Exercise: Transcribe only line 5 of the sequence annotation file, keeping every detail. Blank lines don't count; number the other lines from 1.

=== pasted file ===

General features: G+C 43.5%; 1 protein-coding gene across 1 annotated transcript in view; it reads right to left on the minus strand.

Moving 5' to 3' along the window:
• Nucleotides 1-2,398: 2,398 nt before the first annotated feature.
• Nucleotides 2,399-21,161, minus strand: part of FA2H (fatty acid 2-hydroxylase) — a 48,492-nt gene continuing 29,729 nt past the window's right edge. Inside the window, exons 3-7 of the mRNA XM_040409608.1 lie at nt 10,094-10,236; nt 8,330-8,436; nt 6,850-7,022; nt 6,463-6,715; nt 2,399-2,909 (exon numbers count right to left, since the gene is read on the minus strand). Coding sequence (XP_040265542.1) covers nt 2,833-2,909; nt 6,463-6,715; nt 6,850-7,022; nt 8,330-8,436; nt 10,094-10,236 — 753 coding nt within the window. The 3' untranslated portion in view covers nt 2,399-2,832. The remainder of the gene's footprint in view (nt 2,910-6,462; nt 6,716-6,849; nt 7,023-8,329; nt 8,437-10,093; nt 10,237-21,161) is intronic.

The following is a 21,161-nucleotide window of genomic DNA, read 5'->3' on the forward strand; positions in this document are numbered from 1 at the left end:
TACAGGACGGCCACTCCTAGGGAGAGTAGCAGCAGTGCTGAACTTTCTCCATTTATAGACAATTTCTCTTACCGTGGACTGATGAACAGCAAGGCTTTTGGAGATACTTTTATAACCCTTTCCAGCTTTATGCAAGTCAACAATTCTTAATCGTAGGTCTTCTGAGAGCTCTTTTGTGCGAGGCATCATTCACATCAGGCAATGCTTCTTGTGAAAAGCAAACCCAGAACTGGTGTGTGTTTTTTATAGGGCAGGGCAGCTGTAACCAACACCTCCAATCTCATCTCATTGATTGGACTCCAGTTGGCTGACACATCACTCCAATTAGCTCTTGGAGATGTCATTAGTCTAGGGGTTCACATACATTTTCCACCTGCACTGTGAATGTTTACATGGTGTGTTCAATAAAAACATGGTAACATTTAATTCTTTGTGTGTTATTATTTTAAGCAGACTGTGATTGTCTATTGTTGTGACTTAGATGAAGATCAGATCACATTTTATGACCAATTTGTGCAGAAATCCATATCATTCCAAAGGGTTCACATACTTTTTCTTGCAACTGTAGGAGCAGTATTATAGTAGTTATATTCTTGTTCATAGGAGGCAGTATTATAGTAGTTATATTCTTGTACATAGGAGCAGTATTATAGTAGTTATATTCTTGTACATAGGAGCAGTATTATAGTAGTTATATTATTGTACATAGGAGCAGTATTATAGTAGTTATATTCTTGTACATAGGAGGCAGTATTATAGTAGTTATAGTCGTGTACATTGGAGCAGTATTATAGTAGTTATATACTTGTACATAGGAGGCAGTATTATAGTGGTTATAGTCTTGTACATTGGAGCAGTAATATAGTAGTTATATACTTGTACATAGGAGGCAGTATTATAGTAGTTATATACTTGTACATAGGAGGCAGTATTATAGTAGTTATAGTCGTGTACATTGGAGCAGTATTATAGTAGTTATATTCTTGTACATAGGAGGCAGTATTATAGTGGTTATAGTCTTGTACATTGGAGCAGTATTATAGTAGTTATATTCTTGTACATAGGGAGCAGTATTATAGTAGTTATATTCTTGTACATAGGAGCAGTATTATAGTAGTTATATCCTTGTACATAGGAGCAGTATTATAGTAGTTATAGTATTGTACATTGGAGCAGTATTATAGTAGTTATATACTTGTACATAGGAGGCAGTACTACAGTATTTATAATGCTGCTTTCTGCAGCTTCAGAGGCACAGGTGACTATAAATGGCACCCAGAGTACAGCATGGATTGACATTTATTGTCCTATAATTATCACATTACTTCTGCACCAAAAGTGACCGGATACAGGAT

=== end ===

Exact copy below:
The following is a 21,161-nucleotide window of genomic DNA, read 5'->3' on the forward strand; positions in this document are numbered from 1 at the left end: